Facebook censors iconic image of Vietnamese girl fleeing napalm attack

Graham Cluley

Facebook censors iconic image of Vietnamese girl fleeing napalm attack

Facebook censors iconic image of Vietnamese girl fleeing Napalm attack

Norwegian newspaper editor Espen Egil Hansen has written an open letter to Facebook chief Mark Zuckerberg.

The reason? Facebook removed a post published by the Norwegian newspaper Aftenposten which contained the Pulitzer Prize-winning photograph of a young girl running naked down a road after being burnt in a napalm attack during the Vietnam war.

Listen, Mark, this is serious. First you create rules that don’t distinguish between child pornography and famous war photographs. Then you practice these rules without allowing space for good judgement. Finally you even censor criticism against and a discussion about the decision – and you punish the person who dares to voice criticism.

Facebook is too powerful, and its decisions often erratic and contradictory. There are plenty of ghastly and unpleasant things on Facebook that it could protect its users from, but to which it chooses to turn a blind eye.

However, banning such a well-known and iconic image, a photograph that has gone down in history and helped hasten the end of the Vietnam War, seems absurd.

Update: As BBC News reports, Facebook has changed its mind about the so-called ‘Napalm girl’ image:

The tech giant said it had “listened to the community” and acknowledged the “global importance” of the photo.

“Because of its status as an iconic image of historical importance, the value of permitting sharing outweighs the value of protecting the community by removal, so we have decided to reinstate the image on Facebook where we are aware it has been removed,” it said in a statement.

“It will take some time to adjust these systems but the photo should be available for sharing in the coming days.

“We are always looking to improve our policies to make sure they both promote free expression and keep our community safe.”

Graham Cluley Graham Cluley is a veteran of the anti-virus industry having worked for a number of security companies since the early 1990s when he wrote the first ever version of Dr Solomon's Anti-Virus Toolkit for Windows. Now an independent security analyst, he regularly makes media appearances and is an international public speaker on the topic of computer security, hackers, and online privacy. Follow him on Twitter at @gcluley, or drop him an email.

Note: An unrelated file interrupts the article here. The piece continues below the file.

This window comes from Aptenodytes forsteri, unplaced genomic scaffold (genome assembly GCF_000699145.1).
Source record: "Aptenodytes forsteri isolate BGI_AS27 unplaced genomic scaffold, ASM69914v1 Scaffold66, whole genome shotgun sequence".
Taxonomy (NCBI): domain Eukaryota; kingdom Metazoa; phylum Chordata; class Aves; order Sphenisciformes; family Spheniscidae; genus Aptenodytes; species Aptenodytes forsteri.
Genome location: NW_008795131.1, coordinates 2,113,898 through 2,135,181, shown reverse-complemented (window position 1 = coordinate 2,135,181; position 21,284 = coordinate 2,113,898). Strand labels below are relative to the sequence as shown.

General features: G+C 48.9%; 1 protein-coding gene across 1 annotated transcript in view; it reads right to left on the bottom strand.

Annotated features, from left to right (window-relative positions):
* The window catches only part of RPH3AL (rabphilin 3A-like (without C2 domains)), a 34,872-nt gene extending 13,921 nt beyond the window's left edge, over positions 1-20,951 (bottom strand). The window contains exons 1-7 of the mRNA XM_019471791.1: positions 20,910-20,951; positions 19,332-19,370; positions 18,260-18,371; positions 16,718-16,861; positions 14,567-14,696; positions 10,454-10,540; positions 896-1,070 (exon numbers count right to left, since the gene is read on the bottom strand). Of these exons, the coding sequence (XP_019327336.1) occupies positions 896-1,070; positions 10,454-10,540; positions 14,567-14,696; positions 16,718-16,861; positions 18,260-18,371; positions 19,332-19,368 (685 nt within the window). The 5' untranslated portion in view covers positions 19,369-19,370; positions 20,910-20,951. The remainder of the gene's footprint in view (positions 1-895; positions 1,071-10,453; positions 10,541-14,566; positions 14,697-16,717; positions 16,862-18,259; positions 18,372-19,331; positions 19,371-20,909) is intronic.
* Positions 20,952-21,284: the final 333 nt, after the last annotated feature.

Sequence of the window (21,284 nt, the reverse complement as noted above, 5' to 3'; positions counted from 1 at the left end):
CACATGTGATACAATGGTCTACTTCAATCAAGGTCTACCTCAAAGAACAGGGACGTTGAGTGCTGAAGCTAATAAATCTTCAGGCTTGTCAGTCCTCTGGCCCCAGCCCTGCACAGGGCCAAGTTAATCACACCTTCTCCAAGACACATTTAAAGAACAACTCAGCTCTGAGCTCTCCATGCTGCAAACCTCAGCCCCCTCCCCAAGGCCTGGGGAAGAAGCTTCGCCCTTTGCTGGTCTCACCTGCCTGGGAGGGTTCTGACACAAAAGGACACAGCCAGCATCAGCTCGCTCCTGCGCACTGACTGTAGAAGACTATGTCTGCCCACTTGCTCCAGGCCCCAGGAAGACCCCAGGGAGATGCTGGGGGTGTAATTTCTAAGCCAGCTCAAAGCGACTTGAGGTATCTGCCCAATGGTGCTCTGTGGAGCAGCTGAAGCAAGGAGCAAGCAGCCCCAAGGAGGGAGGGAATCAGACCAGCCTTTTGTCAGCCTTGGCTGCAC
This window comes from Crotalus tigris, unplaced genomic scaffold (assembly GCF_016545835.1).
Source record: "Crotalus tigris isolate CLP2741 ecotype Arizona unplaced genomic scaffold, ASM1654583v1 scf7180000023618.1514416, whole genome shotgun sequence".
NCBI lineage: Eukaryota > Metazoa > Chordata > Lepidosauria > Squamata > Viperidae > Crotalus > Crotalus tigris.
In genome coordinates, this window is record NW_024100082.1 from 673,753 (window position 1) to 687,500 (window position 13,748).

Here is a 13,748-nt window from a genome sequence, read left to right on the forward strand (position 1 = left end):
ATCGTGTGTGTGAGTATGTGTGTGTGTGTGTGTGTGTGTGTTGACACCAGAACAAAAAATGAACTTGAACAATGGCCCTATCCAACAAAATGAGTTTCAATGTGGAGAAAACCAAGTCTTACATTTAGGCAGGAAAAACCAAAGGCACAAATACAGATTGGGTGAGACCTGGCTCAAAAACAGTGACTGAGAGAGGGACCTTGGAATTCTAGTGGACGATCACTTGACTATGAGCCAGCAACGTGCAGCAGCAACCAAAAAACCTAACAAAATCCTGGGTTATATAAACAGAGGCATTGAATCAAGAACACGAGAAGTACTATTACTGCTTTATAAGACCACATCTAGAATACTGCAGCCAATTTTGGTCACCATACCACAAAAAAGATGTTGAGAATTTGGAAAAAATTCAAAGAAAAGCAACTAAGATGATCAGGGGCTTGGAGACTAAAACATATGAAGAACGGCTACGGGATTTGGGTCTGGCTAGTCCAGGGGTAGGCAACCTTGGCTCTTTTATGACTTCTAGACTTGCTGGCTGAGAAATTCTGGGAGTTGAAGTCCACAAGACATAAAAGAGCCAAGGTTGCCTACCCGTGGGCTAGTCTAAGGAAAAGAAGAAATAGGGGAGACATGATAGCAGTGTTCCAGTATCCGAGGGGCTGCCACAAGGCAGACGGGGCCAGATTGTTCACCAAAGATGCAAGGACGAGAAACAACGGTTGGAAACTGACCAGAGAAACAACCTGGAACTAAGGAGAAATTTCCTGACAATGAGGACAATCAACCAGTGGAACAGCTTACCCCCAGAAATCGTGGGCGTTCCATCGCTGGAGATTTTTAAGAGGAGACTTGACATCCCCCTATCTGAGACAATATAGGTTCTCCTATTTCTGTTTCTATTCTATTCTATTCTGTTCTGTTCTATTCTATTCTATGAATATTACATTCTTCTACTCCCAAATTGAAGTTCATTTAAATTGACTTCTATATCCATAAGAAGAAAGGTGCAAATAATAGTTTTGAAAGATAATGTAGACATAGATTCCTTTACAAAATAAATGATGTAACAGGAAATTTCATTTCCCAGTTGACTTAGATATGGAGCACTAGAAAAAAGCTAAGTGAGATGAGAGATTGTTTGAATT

3 Replies to “Facebook censors iconic image of Vietnamese girl fleeing napalm attack”

  1. This picture "helped hasten the end of the Vietnam War" which was really bad news for those people heavily invested in the global weapons trade (Nixon, Wilson, Rothschild, Rockefeller …). Perhaps Zuckerberg has connections with those people now he's so powerful – connections he'd rather not have but were forcibly foisted upon him … and now their jaded view of the world is seeping through into Facebook censorship. Who knows!?

    1. Disclaimer: I don't like his attitude so I'm not at all defending him.

      I think he's too young for that; I'm certain of it. In any case he's ignorant of many serious things e.g. when he suggested something you have nothing to fear if you have nothing to hide (since that is a scary mentality although I grant you many don't understand the implications fully). Personally I think Facebook goes after the wrong things when it comes to censorship and this incident is a great example (sure they reverse their decision but they do this very often and I'd think it be better if they actually thought these things out more thoroughly). Their decision making (protocol) needs improvements and they have a priority problem with things like this.

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